Last night we had quite a feast: roasted rack of lamb with sweet potato-miso mash and stir-fried snap peas.
The lamb recipe I use, which always knocks everybody's socks off, is based on the very traditional method where you put a thin layer of dijon mustard on the outside of the rack and then coat it with breadcrumbs. The twist is this: Instead of/in addition to passing it with a mint sauce, you mince up a bunch of mint and mix it right in with the breadcrumbs before coating the lamb.
I felt like I should have put salt and pepper on the lamb earlier (it didn't seem like the salt had penetrated all the way through, even though I applied it probably a good half-hour before I started cooking it), and I always feel like it needs to rest more like 10 minutes than the 5 minutes the recipe mandates. Also, I tend to use a much higher proportion of mint than the recipe calls for. Oh, and that's WAY too much breadcrumbs even for 3 lamb racks -- I used 1/2 cup for a single rack, and I still threw out at least half of it.
The sweet potato-miso mash is an old standby recipe for me that I like because it is an interesting twist, but actually really simple to make. Also, miso paste seems to last just about forever in the fridge, so I can bust this out on a whim whenever I want to do something a little different with sweet potatoes or yams. I am certain I got the recipe somewhere online a few years ago, but I can't for the life of me find it... So, with apologies to the original creator of the recipe, here is how I remember it:
Sweet potato-miso mash
- 2 pounds sweet potatoes or yams, peeled and chopped into large-ish cubes
- 2 Tbsp white miso paste (most any type of miso paste will do)
- Pepper to taste
Bring pot of boiling unsalted water to a boil. Normally, for something like this, I would demand that you use aggressively salted water under threat of a vicious beating with a live trout, in order to ensure that the world's first and best flavor enhancer penetrates deeply into the entire dish. However, in this case, the salty miso paste is going to provide pretty much all the salt we need. So leave the salt out.
Add potatoes or yams to the water and cook until tender enough to mash, about 15 minutes. Drain and transfer to bowl large enough for mashing. If not ready to serve, cover with foil.
When almost ready to serve, add the miso paste and pepper to taste. Again, do not add salt, as the miso will add plenty of saltiness! Mash sweet potato mixture thoroughly, stirring with spoon if miso paste does not fully combine. Serve immediately.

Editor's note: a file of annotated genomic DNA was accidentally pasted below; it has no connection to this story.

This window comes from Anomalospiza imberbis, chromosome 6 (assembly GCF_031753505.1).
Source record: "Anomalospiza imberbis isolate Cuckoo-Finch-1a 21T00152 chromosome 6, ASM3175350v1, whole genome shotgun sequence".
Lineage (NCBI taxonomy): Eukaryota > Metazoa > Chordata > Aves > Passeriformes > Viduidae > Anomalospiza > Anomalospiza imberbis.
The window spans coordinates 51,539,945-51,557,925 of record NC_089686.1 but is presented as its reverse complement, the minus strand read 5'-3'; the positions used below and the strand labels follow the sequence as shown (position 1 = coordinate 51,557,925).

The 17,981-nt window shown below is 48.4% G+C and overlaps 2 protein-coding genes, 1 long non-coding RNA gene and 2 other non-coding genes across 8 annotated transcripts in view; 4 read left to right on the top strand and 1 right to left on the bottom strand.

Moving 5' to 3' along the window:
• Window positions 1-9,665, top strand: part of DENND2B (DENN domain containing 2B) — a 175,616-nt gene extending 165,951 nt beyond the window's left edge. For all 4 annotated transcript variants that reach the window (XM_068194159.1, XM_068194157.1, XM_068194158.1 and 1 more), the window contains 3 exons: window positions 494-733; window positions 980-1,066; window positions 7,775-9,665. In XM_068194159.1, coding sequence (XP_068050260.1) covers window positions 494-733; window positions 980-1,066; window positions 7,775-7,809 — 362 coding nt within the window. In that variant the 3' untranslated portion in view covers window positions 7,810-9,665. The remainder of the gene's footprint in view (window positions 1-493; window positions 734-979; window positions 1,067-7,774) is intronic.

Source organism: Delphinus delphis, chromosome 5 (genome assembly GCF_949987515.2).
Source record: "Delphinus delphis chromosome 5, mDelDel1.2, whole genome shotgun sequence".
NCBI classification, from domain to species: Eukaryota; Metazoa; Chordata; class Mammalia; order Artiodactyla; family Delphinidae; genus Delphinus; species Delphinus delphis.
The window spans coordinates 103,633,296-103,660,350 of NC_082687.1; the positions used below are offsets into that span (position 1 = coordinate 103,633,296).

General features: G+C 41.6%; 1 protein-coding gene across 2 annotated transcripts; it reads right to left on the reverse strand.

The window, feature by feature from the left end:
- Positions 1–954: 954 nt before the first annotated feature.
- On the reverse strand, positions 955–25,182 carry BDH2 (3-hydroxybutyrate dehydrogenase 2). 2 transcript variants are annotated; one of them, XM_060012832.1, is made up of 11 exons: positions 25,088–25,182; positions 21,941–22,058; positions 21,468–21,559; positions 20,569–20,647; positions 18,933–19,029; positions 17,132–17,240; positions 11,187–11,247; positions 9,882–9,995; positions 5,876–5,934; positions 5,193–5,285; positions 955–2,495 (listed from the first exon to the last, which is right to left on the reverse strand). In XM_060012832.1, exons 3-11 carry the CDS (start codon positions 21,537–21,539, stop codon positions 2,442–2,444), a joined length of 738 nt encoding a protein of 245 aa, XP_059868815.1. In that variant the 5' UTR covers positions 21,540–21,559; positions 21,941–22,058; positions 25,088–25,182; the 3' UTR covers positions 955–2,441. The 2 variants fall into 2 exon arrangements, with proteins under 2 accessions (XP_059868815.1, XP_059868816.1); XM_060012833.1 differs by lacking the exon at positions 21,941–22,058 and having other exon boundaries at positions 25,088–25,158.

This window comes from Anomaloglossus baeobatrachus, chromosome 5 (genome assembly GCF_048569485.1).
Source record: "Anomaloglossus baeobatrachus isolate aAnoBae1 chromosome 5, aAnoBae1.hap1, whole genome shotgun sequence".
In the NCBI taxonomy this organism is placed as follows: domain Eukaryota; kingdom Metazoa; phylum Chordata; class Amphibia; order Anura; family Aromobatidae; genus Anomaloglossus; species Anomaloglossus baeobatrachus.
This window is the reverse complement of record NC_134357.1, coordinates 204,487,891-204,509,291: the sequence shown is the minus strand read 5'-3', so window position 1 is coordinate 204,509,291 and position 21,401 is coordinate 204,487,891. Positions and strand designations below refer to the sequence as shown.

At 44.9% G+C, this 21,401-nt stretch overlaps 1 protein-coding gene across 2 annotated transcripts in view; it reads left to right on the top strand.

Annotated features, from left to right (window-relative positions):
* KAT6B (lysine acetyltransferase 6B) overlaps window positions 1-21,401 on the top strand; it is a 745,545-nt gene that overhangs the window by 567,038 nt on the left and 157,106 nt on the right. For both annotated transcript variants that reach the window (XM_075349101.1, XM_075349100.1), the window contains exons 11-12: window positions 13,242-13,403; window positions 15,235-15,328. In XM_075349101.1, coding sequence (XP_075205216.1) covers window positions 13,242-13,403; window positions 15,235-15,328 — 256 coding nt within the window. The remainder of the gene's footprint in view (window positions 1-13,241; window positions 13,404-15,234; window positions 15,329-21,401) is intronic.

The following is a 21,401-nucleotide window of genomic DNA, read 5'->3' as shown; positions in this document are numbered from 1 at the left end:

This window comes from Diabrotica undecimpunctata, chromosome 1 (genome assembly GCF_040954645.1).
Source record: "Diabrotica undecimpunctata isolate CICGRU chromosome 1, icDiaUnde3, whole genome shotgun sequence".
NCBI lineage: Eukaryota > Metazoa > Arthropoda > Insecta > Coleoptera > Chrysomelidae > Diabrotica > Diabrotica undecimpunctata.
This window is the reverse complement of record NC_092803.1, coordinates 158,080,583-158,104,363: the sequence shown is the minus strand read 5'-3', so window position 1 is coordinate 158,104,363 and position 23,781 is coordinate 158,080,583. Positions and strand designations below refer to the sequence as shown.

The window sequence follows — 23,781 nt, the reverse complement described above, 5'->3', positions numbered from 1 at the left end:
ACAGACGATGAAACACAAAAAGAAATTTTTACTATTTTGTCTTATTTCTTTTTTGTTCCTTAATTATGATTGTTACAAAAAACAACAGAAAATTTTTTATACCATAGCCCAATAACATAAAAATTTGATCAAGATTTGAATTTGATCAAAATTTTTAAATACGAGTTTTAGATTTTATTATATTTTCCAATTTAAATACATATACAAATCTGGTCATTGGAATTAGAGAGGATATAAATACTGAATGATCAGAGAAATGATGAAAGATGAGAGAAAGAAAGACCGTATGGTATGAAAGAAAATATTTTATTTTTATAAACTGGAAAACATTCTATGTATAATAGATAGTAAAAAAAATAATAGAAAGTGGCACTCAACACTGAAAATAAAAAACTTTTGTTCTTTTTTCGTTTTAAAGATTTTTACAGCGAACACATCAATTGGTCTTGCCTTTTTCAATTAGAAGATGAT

Notes: The reason for the foil over the bowl and waiting for the last minute to mash it is because, assuming your miso came out of the fridge, I find that it cools the potatoes almost immediately to a good serving temperature -- and that if you add the miso earlier and then don't serve it for ten minutes, say, then it is not hot anymore by the time it gets to the table. So I keep the potatoes as hot as possible until I am ready to add the miso, then serve right away.
This recipe makes about 4-5 side-dish servings. You can easily scale it however large or small you like by just maintaining the ratio of 1 lb potatoes to 1 Tbsp miso paste.
The stir-fried snap peas is still something I am sort of working on. I want to get snap peas that have a fair bit of browning on them yet still have a nice al dente crisp to them, but I also don't want them to seem greasy. The problem is, because the peas have a smooth non-porous surface, there is nowhere for oil or butter to hide -- so even a small, quite sensible amount of oil gives them a tasty-but-unhealthy-looking sheen, and interferes with the mouthfeel. Yet if I use too little oil, then they don't brown up the way I want them too. If anybody has any suggestions, I'd love to hear them!
I used garlic scapes this time, because as I mentioned in a previous post, we have some right now from our CSA. They were tasty, but chopped garlic would probably work too (though I might add it a little later in the cooking so as not to burn it). The snap peas were also from the CSA.
Stir-fried snap peas with garlic scapes
- a "handful" of snap peas (I guess maybe 1/3 lb is what I used? I didn't measure or weigh it, I just tossed in the bag we got from the CSA)
- 2 garlic scapes, sliced
- 1-2 tsp of peanut oil
- salt and pepper to taste
To go with the meal, we had Dr. Konstantin Frank Dry Reisling. Yeah, I know, a red wine
Anyway, I don't generally like Reislings, but the Dr. Frank Reislings (both the dry and the semi-dry) are really fantastic. This bottle was even better than I remember it, which could mean that a) the 2007 vintage is a good one, or, as is more likely b) it's been a long time since I've had a good bottle of wine.
The price is right too: It was about $12 at Century Pittsford. They usually have it available chilled, but it was sold out (go figure) so we had to toss it in the freezer while I cooked.